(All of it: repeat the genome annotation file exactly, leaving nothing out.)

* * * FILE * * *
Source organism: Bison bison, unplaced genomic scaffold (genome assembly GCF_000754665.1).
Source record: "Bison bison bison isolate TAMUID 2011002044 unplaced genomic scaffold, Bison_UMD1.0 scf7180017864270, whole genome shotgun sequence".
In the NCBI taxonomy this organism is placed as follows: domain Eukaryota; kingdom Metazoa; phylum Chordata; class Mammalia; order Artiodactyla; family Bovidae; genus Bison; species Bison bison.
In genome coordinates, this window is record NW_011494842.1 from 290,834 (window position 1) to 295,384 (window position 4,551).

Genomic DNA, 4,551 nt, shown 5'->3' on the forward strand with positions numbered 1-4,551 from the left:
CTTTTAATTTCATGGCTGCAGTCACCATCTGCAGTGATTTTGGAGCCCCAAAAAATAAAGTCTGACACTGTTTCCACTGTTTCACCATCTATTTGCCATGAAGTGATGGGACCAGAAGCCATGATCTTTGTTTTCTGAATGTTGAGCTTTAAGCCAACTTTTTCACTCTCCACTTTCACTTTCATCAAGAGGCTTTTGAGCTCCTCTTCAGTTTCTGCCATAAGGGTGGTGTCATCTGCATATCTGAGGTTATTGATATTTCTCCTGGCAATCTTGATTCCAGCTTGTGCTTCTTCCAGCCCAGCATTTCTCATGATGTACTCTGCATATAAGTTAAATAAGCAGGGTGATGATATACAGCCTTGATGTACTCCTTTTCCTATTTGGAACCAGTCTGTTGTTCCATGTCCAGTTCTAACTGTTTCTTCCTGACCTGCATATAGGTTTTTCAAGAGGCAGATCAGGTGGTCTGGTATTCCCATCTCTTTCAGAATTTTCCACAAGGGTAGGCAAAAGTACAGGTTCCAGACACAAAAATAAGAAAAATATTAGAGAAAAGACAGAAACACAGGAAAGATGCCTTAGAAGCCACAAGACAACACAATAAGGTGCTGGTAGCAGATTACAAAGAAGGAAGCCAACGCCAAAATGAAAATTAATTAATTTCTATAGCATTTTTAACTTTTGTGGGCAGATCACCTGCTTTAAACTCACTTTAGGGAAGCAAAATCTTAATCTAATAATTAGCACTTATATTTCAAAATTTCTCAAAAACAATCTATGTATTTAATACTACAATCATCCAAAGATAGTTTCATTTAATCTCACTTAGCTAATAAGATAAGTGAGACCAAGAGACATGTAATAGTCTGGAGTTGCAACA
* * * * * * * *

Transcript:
Source organism: Bison bison, unplaced genomic scaffold (genome assembly GCF_000754665.1).
Source record: "Bison bison bison isolate TAMUID 2011002044 unplaced genomic scaffold, Bison_UMD1.0 scf7180017864270, whole genome shotgun sequence".
In the NCBI taxonomy this organism is placed as follows: domain Eukaryota; kingdom Metazoa; phylum Chordata; class Mammalia; order Artiodactyla; family Bovidae; genus Bison; species Bison bison.
In genome coordinates, this window is record NW_011494842.1 from 290,834 (window position 1) to 295,384 (window position 4,551).

Genomic DNA, 4,551 nt, shown 5'->3' on the forward strand with positions numbered 1-4,551 from the left:
CTTTTAATTTCATGGCTGCAGTCACCATCTGCAGTGATTTTGGAGCCCCAAAAAATAAAGTCTGACACTGTTTCCACTGTTTCACCATCTATTTGCCATGAAGTGATGGGACCAGAAGCCATGATCTTTGTTTTCTGAATGTTGAGCTTTAAGCCAACTTTTTCACTCTCCACTTTCACTTTCATCAAGAGGCTTTTGAGCTCCTCTTCAGTTTCTGCCATAAGGGTGGTGTCATCTGCATATCTGAGGTTATTGATATTTCTCCTGGCAATCTTGATTCCAGCTTGTGCTTCTTCCAGCCCAGCATTTCTCATGATGTACTCTGCATATAAGTTAAATAAGCAGGGTGATGATATACAGCCTTGATGTACTCCTTTTCCTATTTGGAACCAGTCTGTTGTTCCATGTCCAGTTCTAACTGTTTCTTCCTGACCTGCATATAGGTTTTTCAAGAGGCAGATCAGGTGGTCTGGTATTCCCATCTCTTTCAGAATTTTCCACAAGGGTAGGCAAAAGTACAGGTTCCAGACACAAAAATAAGAAAAATATTAGAGAAAAGACAGAAACACAGGAAAGATGCCTTAGAAGCCACAAGACAACACAATAAGGTGCTGGTAGCAGATTACAAAGAAGGAAGCCAACGCCAAAATGAAAATTAATTAATTTCTATAGCATTTTTAACTTTTGTGGGCAGATCACCTGCTTTAAACTCACTTTAGGGAAGCAAAATCTTAATCTAATAATTAGCACTTATATTTCAAAATTTCTCAAAAACAATCTATGTATTTAATACTACAATCATCCAAAGATAGTTTCATTTAATCTCACTTAGCTAATAAGATAAGTGAGACCAAGAGACATGTAATAGTCTGGAGTTGCAACA